"SURVEILLANCE. A Typology of Oppression"

The actual work calls into question the relation between what we see and what we perceive in advance of the act of recognition. These photographs emphasize the borders not only of human perception, but the border where the consequences of human action meet reason.

The book consists of photographs of the walking yard and prison cell door spyholes in former political prisons in Eastern Europe (Estonia, Latvia, Lithuania, Ukraine, Poland, Germany). The same places were used for similar purposes by different oppressive systems.

Previously, to keep people under control, they were isolated in special places and/or were under different methods of surveillance. Nowadays surveillance is taking new (digital) forms, but the main essence remains. Total physical and mind control of society.


For this project, I decided to work with historical material, because I believe that historical origins influence us more than most of us realize. Photographs, presented here, are both documentary and subjective at the same time. They embody real traces of events, objects and memories. And they serve as platforms for imagining these events, objects and memories in more interpretative form. They are a part of our surrounding and of our logic and of what makes sense when we put them together.

For me, a photograph is more a field that is open for interpretation than a representation. Therefore, it can evoke a paradox in our perception of what it is trying to convey. If we consider this interplay as a liberation from rigid ideologies – permitting the creation of something new – it can broaden our perception and create and open up new horizons, through its ability to overtake our reality.In the book each photograph is marked with its personal number which refers to the title in the INDEX table and information about places where photographs were taken.

This project is dedicated to my father Viktor Odnovyun, who spent more than four years in three different prisons as an asylum-seeker.

To see more images from the project, click here: SURVEILLANCE PROJECT


For any other ways of payment, please do not hesitate to contact me via CONTACT FORM


"SURVEILLANCE. A Typology of Oppression"
© Valentyn Odnoviun

Edition 2020

Photographs: Valentyn Odnoviun
Designer: Gulnara Galiachmetova, Valentyn Odnoviun
Color separation: Raimundas Austinskas
Production supervisor: Daniel Samulevič
Texts: Agnė Narušytė, Jan Gustav Fiedler
Proof reading: Patrick Murphy, Lynn Odnovyun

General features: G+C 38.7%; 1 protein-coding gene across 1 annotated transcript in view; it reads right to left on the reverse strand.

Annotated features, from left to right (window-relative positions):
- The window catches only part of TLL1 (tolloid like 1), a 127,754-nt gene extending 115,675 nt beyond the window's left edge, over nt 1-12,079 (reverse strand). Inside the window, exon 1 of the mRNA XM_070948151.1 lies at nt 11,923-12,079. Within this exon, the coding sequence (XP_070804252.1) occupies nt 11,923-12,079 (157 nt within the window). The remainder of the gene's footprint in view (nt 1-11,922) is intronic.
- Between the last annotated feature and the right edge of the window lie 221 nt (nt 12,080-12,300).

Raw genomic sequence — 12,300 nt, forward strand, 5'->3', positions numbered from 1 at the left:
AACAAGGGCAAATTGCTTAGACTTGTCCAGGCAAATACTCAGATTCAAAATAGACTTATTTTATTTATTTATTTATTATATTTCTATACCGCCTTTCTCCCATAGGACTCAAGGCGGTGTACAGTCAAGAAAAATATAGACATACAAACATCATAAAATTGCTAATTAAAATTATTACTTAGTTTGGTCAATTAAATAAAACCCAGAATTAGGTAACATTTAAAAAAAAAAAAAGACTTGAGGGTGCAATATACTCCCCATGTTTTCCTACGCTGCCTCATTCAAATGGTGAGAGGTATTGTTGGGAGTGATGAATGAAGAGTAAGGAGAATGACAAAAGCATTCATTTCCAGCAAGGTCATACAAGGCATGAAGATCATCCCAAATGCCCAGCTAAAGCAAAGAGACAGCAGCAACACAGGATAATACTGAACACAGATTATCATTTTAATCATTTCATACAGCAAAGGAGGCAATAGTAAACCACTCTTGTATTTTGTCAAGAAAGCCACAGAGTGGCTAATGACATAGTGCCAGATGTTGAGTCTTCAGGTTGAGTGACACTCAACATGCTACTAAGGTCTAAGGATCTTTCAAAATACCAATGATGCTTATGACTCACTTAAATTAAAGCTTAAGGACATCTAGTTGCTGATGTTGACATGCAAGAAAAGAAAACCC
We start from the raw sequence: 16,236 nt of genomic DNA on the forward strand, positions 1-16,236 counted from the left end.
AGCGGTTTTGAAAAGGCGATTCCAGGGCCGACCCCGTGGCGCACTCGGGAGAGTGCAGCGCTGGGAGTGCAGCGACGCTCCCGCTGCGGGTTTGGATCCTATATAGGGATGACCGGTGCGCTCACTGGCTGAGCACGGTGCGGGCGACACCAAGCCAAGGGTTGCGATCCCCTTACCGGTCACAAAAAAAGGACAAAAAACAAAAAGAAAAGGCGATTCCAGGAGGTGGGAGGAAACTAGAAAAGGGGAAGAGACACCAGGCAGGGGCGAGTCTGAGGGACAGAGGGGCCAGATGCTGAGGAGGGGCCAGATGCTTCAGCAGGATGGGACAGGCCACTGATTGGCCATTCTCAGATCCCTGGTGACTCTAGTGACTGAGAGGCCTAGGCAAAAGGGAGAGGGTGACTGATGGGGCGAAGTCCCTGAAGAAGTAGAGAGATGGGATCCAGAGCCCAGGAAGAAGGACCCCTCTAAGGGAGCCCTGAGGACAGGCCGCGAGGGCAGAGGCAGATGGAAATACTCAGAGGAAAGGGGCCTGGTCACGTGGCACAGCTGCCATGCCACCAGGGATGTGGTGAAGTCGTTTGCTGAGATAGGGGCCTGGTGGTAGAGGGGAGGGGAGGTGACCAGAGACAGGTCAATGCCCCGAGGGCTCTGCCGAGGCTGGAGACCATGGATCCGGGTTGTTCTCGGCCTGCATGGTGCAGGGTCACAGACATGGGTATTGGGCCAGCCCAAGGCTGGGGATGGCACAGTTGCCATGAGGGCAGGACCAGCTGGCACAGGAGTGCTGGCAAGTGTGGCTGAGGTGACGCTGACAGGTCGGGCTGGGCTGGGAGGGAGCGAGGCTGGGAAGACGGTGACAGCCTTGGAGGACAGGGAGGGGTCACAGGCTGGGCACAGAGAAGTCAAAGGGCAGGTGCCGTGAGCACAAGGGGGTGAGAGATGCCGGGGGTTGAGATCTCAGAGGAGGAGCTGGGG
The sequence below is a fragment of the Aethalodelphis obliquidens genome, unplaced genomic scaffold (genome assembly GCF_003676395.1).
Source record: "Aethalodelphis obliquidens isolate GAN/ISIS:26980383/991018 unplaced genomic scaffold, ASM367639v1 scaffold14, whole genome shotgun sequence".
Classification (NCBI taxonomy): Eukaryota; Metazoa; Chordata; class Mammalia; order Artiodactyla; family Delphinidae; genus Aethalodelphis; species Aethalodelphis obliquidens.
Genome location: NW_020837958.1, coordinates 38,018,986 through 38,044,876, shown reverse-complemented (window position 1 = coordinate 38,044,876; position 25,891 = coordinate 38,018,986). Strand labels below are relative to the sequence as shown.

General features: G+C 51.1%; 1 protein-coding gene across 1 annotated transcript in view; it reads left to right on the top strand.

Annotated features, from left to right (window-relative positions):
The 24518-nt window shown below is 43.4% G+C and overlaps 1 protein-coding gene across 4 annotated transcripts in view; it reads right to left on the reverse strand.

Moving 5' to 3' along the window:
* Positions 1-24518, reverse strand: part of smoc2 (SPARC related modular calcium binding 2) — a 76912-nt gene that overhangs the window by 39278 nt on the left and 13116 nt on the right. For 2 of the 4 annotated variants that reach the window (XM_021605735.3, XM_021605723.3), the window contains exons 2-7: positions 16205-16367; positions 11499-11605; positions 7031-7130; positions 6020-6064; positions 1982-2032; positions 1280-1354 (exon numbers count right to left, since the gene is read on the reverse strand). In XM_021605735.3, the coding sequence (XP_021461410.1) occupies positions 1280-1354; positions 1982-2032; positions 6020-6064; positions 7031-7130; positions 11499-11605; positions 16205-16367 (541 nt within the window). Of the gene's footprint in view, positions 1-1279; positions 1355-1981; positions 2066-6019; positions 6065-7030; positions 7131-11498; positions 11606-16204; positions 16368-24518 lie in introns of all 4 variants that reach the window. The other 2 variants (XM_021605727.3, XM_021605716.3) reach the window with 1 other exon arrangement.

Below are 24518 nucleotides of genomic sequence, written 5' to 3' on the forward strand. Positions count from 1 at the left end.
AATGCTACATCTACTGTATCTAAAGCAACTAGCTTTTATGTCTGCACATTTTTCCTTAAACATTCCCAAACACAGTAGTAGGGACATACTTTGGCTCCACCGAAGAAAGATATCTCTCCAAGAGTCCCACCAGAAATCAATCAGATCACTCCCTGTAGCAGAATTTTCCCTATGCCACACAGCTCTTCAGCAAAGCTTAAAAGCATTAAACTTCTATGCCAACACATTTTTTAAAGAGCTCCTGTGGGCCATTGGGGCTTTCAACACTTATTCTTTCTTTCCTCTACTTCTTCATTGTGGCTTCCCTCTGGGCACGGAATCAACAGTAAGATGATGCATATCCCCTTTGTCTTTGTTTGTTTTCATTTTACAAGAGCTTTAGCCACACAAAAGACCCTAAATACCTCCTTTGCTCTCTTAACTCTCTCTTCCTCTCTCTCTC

Book size: 24.5x20 cm (9.65x7.87 inches)   |   images: 54   |   pages: 128   |   edition: 450 copies

Published by ARTPRINT

Co-publisher Lithuanian Culture Research Institute

Printed in Lithuania
ISBN 978-609-95181-9-0


Online articles about the project:

Laura Mallonee for WIRED.com: "Think These Are Planets? The're Something Far More Sinister"

Jim Casper for lensculture.com: "A typology of abstract images leads to a visual meditation about surveillance, control and state security"


As the author of the project "Surveillance" I am very grateful to the publisher ARTPRINT, Gulnara Galiachmetova who helped me throughout the process of shaping the project into the form of a book, and Daniel Samulevič for production supervision; Lithuanian Culture Research Institute and to the director of the LCRI, Rasius Makselis, for co-funding this publication; Agnė Narušytė, for creating the essay about the project and for the continuous support in my beginnings in the field of art; Jan Gustav Fiedler, for curatorship of my exhibitions internationally and the text written specially for this book; Patrick Murphy, for editing texts for this book and for many hours spent in conversations about philosophy and photography; Lynn Odnovyun for proof reading; Raimundas Austinskas for color separation and preparing photographs for printing.

For the help in reaching the actual former political prisons and gathering information about them:
Museum of Occupations and Freedom Fights (Vilnius, Lithuania);
— Burning Conscience — permanent exhibition on the resistance of the people of Cesis District to the Soviet and Nazi occupations (Cesis, Latvia);
Museum of the Occupation of Latvia 1940-1991 (Riga, Latvia);
National Museum-Memorial of Victims of the Occupation Regimes "Lontsky Street Prison" (Lviv, Ukraine);
Gedenkstätte Berlin-Hohenschönhausen (Berlin, Germany);
Estonian Institute of Historical Memory (Tallinn, Estonia);
Institute of National Remembrance (Poznan, Warsaw, Poland);
— Museum of Doomed Soldiers and Political Prisoners of the Polish People’s Republic (Warsaw, Poland).

Also, I would like to express my appreciation to professor Alvydas Lukys for his invaluable impact on my development as an artist, Margaryta Zubrii for help and support during creation of the latest projects, Rucka Artist Residency and Ieva Dreibante, Docking Station Residency team and the experts I met during the residency, Iris Sikking, Ksenia Nouril, Elīna Kalniņa, Aija Abene, Ruslan Zabily, Eugenijus Peikštenis, Bogumiła Berdychowska, André Kockisch, Gert Rahnel, Rafał Michliński and Evaldas Rimšelis.


Supported by Lithuanian Council for Culture: